Every year, the Taste of the Arts Festival celebrates and supports the rich diversity of arts and cultural experiences in our community through live performances, kid’s activities, visual art, and food and drinks from local establishments.
Organized annually as a fundraiser for Arts United of Greater Fort Wayne, this year’s event should be even more anticipated after last year’s virtual rendition.
According to Rachelle Reinking, director of communications at Arts United, last year’s event was negatively impacted by the move to virtual events only. But the organization is thankful their sponsors pivoted with them on short notice.
While many were unable to attend, or were unaware the event had move to the Internet, it was still enjoyed by community members.
“Our virtual attendance grossed more than 5,000 attendees,” she said in an interview with Whatzup. “It is less than our usual 30,000 plus. However, it was still much more than anticipated.”
Fortunately, the cost of putting on the events were also lower, helping the organization’s bottom line.
“We didn’t have the hard costs of things like stages and tents to drive our expenses,” Reinking said.
This expanded festival returns to an in-person event on Saturday, Aug. 28. The focus is on showcasing the vibrancy of Fort Wayne’s downtown attractions and their connectivity.
Four Block Parties
“Four block parties of activities take place along an arts trail, starting at Arts Campus Fort Wayne to The Landing and extending to Promenade Park,” Reinking said.
Each block party will host a performance stage and food and drink vendors. There will be additional activities throughout the festival footprint.
While a full schedule of performers was not available at press time, they will include a variety of music, dance, and theater acts.
The list includes music from Jess Thrower, Rosalind & The Way, The Paper Heart, Damage, and the Fort Wayne Children’s Choir.
Dance performances will come from the Fort Wayne Ballet, Fort Wayne Dance Collective, Mikautadze Dance Theatre, and SheeKristyle Academy of Dance Arts.
Theater presentations will be staged by the Fort Wayne Civic Theatre, Fort Wayne Youtheatre, and Summit City Music Theatre.
Comedy will be offered by Broken Pencil Improv Comedy.
Other activities include the Artlink Market, which will host 20-30 vendors selling quality handmade goods, the Fort Wayne Artists Guild Plein Air Event, and Artlink’s current exhibitions, “Drainage” by Dannon Schroeder and “Moments: The Plein Air Movement” with the Fort Wayne Artists Guild.
The NIPSCO STEAM Park will offer interactive activities for kids in the categories of science, technology, engineering, arts, and mathematics by regional organizations.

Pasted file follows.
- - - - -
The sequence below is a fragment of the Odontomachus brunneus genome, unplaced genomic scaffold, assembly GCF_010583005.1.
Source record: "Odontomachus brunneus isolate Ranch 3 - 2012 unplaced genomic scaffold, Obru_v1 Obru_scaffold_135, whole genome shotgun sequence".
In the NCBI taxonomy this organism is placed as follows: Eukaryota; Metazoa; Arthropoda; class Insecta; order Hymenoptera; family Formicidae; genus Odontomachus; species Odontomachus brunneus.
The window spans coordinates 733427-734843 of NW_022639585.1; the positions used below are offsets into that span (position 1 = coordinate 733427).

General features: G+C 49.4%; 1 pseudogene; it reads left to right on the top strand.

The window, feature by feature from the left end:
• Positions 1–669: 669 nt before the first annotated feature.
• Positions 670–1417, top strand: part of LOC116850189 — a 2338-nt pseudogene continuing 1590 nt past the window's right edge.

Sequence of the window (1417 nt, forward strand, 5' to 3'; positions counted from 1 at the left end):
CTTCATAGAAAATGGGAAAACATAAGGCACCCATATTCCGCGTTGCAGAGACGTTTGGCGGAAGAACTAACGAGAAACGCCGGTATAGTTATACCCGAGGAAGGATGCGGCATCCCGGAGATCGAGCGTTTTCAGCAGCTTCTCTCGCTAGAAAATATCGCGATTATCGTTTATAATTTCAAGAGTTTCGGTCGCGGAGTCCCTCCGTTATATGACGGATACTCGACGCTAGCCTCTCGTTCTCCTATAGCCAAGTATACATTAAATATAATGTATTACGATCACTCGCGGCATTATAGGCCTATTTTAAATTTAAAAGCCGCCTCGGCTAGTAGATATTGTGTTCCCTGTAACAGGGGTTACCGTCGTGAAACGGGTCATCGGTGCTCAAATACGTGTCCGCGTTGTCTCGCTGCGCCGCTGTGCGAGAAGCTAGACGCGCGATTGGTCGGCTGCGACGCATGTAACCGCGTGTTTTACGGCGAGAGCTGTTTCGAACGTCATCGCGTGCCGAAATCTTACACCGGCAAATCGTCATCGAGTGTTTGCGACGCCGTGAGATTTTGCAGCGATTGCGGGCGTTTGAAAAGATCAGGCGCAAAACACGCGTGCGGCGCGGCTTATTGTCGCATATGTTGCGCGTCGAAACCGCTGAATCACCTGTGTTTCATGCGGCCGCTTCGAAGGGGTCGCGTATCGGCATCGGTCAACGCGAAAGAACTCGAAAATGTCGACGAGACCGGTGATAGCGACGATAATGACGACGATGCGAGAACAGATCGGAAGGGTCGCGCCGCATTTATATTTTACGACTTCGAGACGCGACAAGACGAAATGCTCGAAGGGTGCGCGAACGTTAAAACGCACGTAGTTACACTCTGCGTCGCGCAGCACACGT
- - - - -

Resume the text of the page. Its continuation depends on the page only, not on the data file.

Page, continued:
Admission to the Fort Wayne Museum of Art and the Fort Wayne Public Art Commission’s installation of the Calhoun Street Crosswalk Mural will be offered for free during the event.
Don’t Forget the Taste
Of course, Arts United has the “taste” part of the festival covered well as food and drink will be available during the entire day.
Many local restaurants, pubs, and breweries will be on hand, including Mad Anthony Brewing Company, Hop River Brewing Company, Summit City Brewerks, Chapman’s Brewing, Banh Mi Pho Shop, Shigs in Pit, West Central Microcreamery, and Kona Ice.
In order to give back to an industry that was decimated during the pandemic, participating food and drink vendors will retain their full revenue this year instead of sharing profits to benefit Arts United as in previous years.
No food tickets will be sold. Vendors will be paid directly by attendees.
New this year is Taste à la cARTe, an in-restaurant event happening from Aug. 22-31.
Each participating restaurant is offering a creative menu at its brick-and-mortar location throughout this period, allowing attendees to explore local culinary art at Alto Grato, Summit City Brewerks, Nawa, Sweets on Main, Tolon, Trubble Brewing, and Trubble Riverside Tap & Café.
The introduction of this feature “allows food and drink vendors to participate in the festival at their brick-and-mortar store without allocating staff to multiple locations,” Reinking said.
A Return to Normal
Reinking expects a return to a normal crowd size this year. People are itching to get out and experience the best of local arts, food, and entertainment. She emphasizes that though there will be a crowd, it should be safe for all.
“We have seen everyone’s anticipation to enjoy the arts — live and in person again — grow,” she said. “With a primarily outdoor event and the new expanded footprint, social distancing is easier to do than in previous years of the onsite festival. We’re grateful to be able to welcome our community back to the festival.”